The original purpose of these artefacts is not known although it is assumed they served a ritual or symbolic function – emblems of the cult of fertility and perhaps evidence of a matriarchal society in pre-history.
The Vénus Impudique, which gave the category its name, was the first Palaeolithic sculptural representation of a woman to be discovered in modern times. Found in 1864 in the Vézère valley, south-west France, its abstracted and exaggerated form has proved hugely influential in art history.
Subsequently, more than 200 examples have been found distributed across much of Eurasia. Most date from the Gravettian period (26,000-21,000 years ago).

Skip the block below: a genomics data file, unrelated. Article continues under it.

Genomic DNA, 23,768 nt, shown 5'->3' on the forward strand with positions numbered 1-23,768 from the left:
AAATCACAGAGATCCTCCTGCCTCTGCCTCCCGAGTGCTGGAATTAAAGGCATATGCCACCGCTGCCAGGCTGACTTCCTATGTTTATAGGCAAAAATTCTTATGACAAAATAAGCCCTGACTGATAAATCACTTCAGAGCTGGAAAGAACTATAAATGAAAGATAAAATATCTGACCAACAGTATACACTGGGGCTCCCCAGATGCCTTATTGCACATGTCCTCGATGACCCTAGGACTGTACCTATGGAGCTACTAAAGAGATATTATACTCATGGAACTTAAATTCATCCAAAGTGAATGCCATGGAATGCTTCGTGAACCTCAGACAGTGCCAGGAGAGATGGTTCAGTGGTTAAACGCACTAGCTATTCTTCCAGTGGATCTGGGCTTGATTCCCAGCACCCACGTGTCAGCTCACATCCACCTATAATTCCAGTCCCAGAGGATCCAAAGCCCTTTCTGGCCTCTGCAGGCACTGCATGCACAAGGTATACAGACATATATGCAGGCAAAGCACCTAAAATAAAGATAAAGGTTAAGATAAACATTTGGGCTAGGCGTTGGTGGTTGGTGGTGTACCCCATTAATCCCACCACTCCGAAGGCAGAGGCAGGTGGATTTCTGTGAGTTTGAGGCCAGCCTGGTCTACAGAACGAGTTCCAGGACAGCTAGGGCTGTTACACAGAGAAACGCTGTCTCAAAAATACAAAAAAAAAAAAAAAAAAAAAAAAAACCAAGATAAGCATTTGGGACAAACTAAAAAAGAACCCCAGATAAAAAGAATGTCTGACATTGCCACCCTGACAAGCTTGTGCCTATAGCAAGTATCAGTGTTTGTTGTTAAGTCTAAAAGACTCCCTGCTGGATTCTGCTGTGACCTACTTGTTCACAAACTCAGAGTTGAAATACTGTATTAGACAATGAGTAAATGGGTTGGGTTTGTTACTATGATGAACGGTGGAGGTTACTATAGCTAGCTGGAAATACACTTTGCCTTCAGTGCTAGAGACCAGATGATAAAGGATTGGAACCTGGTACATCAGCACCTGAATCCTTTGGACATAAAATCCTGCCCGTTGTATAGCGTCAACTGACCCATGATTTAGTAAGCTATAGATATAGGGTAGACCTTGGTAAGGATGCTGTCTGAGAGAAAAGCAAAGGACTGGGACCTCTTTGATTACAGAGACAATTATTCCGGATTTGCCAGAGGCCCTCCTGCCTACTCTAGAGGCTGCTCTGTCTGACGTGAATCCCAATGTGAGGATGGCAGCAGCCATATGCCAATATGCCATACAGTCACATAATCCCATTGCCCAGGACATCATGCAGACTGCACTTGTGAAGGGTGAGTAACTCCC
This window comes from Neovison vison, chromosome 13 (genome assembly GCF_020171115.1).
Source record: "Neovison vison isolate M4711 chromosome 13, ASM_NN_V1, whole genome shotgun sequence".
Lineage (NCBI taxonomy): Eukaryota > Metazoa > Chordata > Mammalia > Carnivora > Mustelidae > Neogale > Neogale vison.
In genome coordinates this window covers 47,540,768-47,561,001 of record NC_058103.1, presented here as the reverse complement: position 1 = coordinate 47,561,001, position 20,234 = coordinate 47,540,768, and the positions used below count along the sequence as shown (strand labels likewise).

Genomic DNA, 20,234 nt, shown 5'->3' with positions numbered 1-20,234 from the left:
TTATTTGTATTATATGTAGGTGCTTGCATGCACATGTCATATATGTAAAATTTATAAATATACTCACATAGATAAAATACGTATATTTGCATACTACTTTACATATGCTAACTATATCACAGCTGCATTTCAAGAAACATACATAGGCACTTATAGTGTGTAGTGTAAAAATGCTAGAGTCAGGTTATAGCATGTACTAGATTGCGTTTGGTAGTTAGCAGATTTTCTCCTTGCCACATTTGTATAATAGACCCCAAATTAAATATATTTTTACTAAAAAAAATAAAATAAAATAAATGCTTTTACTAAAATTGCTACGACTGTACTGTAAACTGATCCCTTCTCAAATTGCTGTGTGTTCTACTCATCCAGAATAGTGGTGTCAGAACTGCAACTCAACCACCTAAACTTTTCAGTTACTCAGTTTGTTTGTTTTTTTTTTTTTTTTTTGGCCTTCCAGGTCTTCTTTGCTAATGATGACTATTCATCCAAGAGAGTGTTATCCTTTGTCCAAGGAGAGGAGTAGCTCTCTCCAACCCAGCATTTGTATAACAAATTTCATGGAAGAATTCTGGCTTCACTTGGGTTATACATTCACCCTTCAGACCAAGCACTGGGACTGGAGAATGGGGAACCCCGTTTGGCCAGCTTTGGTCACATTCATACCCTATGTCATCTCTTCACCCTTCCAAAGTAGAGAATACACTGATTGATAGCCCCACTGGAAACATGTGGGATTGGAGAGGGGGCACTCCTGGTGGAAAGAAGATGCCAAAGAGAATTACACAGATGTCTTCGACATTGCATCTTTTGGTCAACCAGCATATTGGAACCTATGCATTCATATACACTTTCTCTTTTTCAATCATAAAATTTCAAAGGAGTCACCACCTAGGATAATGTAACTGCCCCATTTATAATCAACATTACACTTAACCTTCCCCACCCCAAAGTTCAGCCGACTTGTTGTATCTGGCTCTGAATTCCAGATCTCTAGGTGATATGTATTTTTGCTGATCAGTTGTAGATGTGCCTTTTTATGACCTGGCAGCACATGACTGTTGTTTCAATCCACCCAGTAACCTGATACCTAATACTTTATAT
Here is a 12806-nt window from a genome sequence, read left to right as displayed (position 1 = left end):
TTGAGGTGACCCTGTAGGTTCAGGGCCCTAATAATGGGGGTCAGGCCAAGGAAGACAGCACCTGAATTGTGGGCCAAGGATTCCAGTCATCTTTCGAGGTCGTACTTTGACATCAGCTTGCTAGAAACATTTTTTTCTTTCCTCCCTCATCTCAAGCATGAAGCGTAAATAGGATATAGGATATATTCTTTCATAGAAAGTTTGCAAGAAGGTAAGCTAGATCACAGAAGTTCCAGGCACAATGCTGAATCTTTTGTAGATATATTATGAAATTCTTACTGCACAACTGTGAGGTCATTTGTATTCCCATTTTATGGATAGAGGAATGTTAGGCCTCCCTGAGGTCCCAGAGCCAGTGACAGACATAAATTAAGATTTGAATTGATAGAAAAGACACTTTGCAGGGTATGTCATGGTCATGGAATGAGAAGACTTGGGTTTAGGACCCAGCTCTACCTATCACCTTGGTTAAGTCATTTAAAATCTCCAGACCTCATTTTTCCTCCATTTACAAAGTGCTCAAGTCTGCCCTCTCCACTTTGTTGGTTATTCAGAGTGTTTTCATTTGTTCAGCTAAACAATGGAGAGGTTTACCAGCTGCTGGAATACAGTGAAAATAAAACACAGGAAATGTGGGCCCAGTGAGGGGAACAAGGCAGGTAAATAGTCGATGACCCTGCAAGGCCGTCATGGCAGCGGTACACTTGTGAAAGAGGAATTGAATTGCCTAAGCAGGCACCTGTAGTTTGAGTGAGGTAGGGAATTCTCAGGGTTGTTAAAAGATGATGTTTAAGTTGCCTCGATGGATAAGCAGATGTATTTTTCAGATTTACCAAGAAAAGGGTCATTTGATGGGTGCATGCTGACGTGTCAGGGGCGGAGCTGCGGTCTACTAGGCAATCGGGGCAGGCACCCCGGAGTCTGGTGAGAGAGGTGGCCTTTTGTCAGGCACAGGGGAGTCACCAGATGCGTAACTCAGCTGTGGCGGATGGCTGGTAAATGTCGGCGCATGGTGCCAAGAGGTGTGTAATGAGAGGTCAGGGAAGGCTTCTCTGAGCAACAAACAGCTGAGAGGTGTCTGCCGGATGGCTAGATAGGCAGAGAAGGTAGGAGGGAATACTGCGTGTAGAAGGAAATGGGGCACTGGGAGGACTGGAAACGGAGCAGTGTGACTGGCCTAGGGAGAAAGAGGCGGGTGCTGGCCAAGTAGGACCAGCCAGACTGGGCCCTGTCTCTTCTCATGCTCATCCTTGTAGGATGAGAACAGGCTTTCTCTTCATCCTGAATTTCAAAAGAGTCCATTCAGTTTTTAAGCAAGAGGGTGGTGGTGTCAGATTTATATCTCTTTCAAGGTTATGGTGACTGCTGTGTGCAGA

Few of these reside in private hands and none have appeared at auction in the UK in recent memory. The 6¼in (16cm) statue offered at the Antiquities sale held by TimeLine (27% buyer’s premium inc VAT) in Mayfair on November 30, came from a family collection where it had been since before 1960.
No find spot was provided but it belongs to the Venus of Willendorf type, with exaggerated breasts, buttocks and genitalia, no facial features and a coiffure, which have been found in France and Russia.
Estimated at £4000-6000, it sold at £90,000.